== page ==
One grammar activity required students to place the given jumbled words into the correct order. One of them involved an indirect question, approximately “Could you tell me where the station is?”. All the students wrote “Could you tell me where is the station?”. This fits the pattern for a direct question (“Where is the station?”) and is perfectly understandable, but no native speaker over the age of three ever uses that structure, or is ever explicitly taught the rule.
It sounds a bit wishy-washy to say “In this kind of sentence we use this order and not that order” without giving some sort of reason, especially when there’s such a strong pull towards that order (viz, the subject-auxiliary inversion of a direct question).
But grammar books and websites don’t give a reason. Even the monumental Cambridge Grammar of the English Language (which I have just bought, so I’m likely to quote more, in order to get my considerable amount of money’s worth, says only:
The main structural difference between subordinate and main clause interrogatives is that subject-auxiliary inversion does not generally apply in the subordinate construction.
But why not? If absolutely every native speaker doesn’t do it, there must be a reason.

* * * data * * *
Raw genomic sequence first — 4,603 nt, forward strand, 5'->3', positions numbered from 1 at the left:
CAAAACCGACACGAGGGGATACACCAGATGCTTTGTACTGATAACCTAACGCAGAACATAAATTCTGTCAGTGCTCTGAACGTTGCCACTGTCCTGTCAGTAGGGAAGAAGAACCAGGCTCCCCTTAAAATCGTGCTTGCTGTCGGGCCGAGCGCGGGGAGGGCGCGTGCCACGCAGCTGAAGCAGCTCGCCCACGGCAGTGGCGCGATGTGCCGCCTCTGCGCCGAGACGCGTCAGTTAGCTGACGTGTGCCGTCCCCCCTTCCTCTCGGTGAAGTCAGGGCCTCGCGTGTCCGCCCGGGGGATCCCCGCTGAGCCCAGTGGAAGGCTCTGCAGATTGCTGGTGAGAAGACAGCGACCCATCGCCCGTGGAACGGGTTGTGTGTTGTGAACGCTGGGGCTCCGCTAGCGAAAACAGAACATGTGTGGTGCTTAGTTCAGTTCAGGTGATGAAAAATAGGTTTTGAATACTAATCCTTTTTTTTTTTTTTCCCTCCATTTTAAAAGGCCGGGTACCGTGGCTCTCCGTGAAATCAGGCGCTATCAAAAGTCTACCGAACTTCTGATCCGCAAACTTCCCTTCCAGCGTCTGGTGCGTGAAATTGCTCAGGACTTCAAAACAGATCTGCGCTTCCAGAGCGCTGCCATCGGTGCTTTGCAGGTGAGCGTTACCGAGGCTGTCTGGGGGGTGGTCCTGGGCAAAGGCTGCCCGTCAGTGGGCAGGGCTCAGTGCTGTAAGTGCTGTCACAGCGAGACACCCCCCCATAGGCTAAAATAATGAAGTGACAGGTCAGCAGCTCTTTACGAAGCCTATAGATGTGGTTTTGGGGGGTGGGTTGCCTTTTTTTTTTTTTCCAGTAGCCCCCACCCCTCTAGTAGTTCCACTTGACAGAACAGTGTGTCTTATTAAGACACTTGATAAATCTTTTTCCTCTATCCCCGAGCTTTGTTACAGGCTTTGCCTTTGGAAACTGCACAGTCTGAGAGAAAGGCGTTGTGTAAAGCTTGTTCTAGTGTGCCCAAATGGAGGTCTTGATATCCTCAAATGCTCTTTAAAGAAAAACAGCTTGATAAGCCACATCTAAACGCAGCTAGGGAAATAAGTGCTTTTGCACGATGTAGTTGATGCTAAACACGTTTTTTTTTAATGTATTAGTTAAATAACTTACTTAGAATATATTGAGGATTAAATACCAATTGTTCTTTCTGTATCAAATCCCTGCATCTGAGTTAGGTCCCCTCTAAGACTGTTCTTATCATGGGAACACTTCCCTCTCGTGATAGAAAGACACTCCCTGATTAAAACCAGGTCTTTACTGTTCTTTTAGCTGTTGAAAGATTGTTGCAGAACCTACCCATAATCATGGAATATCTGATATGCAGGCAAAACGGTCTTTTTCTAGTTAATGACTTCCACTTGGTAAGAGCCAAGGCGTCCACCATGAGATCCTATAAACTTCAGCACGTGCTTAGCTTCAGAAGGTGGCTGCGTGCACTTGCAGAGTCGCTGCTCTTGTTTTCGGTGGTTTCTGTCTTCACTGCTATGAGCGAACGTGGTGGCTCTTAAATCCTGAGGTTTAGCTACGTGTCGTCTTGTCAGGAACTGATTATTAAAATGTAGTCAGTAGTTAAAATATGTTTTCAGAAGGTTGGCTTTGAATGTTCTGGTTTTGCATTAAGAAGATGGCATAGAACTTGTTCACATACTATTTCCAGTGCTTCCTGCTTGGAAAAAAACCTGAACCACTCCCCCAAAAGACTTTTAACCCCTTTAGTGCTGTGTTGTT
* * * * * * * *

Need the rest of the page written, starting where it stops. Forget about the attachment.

As far as I can figure, our unconscious reasoning is this: we know “The station is somewhere”. We want to know “where”? We could ask “The station is where?” (and we sometimes do, but only after someone else has just said “The station is mumble” or “The station is [some surprising place]”. But most of the time we bring the question word to the front and invert the subject and auxiliary: “*Where the station is? > Where is the station?”. So the first question is actually “Why do we invert the subject and auxiliary in direct questions?”. Some/?many languages don’t (Korean that I know of; it doesn’t have a separate word corresponding to it), but English does. I don’t know why, and can’t hazard a guess.
The indirect question is essentially “Could you tell me something?”, and that something is “where the station is”, so the whole question is “Could you tell me / where the station is?”. It’s clear to me, but it’s unclear to every student I’ve ever taught it to. Maybe “Could you tell me where is the station?” will become standard English as a second language, with “Could you tell me where the station is?” remaining standard English as a first language.
Another grammar pattern which raises the question of why? is the order of adjectives. Another sentence in the same activity involved “*a new nice spotted dress > a nice new spotted dress”. Opinions come before age come before size/design, but why?
These kinds of grammar activities are interesting, because most students come very close, but there’s one issue arising. Some, though, just produce word salad, and I really can’t tell what they are trying to say or how they are processing English.